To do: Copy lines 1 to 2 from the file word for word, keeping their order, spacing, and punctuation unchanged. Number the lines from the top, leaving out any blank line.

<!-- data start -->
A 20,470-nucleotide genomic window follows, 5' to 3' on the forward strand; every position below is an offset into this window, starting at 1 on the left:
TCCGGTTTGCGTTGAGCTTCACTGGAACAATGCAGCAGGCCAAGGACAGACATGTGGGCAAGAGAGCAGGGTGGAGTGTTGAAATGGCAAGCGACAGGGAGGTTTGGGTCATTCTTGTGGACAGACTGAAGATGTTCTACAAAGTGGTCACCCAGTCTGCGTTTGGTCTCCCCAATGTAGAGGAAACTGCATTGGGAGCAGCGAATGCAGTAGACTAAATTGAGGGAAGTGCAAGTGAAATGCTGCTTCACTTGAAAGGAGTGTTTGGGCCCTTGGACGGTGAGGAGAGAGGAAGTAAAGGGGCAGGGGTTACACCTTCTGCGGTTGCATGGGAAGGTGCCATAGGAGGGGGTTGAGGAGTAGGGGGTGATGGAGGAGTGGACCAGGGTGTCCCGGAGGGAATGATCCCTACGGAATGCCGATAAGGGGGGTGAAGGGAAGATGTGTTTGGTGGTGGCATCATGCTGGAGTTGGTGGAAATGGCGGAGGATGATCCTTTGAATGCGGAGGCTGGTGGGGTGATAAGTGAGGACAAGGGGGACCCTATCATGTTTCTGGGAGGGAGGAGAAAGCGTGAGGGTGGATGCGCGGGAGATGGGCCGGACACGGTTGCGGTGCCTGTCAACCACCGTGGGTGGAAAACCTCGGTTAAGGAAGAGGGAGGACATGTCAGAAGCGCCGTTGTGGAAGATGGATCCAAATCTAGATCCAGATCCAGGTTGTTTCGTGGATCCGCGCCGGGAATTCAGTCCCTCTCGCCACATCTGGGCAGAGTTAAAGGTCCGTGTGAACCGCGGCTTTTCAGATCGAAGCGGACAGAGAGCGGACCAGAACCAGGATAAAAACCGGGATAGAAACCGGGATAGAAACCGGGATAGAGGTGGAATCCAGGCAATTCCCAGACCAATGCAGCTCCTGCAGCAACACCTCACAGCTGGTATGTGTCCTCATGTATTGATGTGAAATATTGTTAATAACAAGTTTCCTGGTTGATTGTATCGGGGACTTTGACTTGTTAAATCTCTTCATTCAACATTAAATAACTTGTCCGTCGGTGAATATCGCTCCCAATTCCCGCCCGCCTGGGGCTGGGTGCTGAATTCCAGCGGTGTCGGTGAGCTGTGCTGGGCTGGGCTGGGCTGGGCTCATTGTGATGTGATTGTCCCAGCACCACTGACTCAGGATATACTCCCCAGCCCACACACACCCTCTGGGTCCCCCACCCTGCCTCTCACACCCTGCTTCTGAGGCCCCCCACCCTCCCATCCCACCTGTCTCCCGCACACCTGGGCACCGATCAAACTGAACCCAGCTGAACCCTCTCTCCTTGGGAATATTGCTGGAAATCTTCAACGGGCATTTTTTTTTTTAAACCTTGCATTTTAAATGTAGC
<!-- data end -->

A 20,470-nucleotide genomic window follows, 5' to 3' on the forward strand; every position below is an offset into this window, starting at 1 on the left:
TCCGGTTTGCGTTGAGCTTCACTGGAACAATGCAGCAGGCCAAGGACAGACATGTGGGCAAGAGAGCAGGGTGGAGTGTTGAAATGGCAAGCGACAGGGAGGTTTGGGTCATTCTTGTGGACAGACTGAAGATGTTCTACAAAGTGGTCACCCAGTCTGCGTTTGGTCTCCCCAATGTAGAGGAAACTGCATTGGGAGCAGCGAATGCAGTAGACTAAATTGAGGGAAGTGCAAGTGAAATGCTGCTTCACTTGAAAGGAGTGTTTGGGCCCTTGGACGGTGAGGAGAGAGGAAGTAAAGGGGCAGGGGTTACACCTTCTGCGGTTGCATGGGAAGGTGCCATAGGAGGGGGTTGAGGAGTAGGGGGTGATGGAGGAGTGGACCAGGGTGTCCCGGAGGGAATGATCCCTACGGAATGCCGATAAGGGGGGTGAAGGGAAGATGTGTTTGGTGGTGGCATCATGCTGGAGTTGGTGGAAATGGCGGAGGATGATCCTTTGAATGCGGAGGCTGGTGGGGTGATAAGTGAGGACAAGGGGGACCCTATCATGTTTCTGGGAGGGAGGAGAAAGCGTGAGGGTGGATGCGCGGGAGATGGGCCGGACACGGTTGCGGTGCCTGTCAACCACCGTGGGTGGAAAACCTCGGTTAAGGAAGAGGGAGGACATGTCAGAAGCGCCGTTGTGGAAGATGGATCCAAATCTAGATCCAGATCCAGGTTGTTTCGTGGATCCGCGCCGGGAATTCAGTCCCTCTCGCCACATCTGGGCAGAGTTAAAGGTCCGTGTGAACCGCGGCTTTTCAGATCGAAGCGGACAGAGAGCGGACCAGAACCAGGATAAAAACCGGGATAGAAACCGGGATAGAAACCGGGATAGAGGTGGAATCCAGGCAATTCCCAGACCAATGCAGCTCCTGCAGCAACACCTCACAGCTGGTATGTGTCCTCATGTATTGATGTGAAATATTGTTAATAACAAGTTTCCTGGTTGATTGTATCGGGGACTTTGACTTGTTAAATCTCTTCATTCAACATTAAATAACTTGTCCGTCGGTGAATATCGCTCCCAATTCCCGCCCGCCTGGGGCTGGGTGCTGAATTCCAGCGGTGTCGGTGAGCTGTGCTGGGCTGGGCTGGGCTGGGCTCATTGTGATGTGATTGTCCCAGCACCACTGACTCAGGATATACTCCCCAGCCCACACACACCCTCTGGGTCCCCCACCCTGCCTCTCACACCCTGCTTCTGAGGCCCCCCACCCTCCCATCCCACCTGTCTCCCGCACACCTGGGCACCGATCAAACTGAACCCAGCTGAACCCTCTCTCCTTGGGAATATTGCTGGAAATCTTCAACGGGCATTTTTTTTTTTAAACCTTGCATTTTAAATGTAGC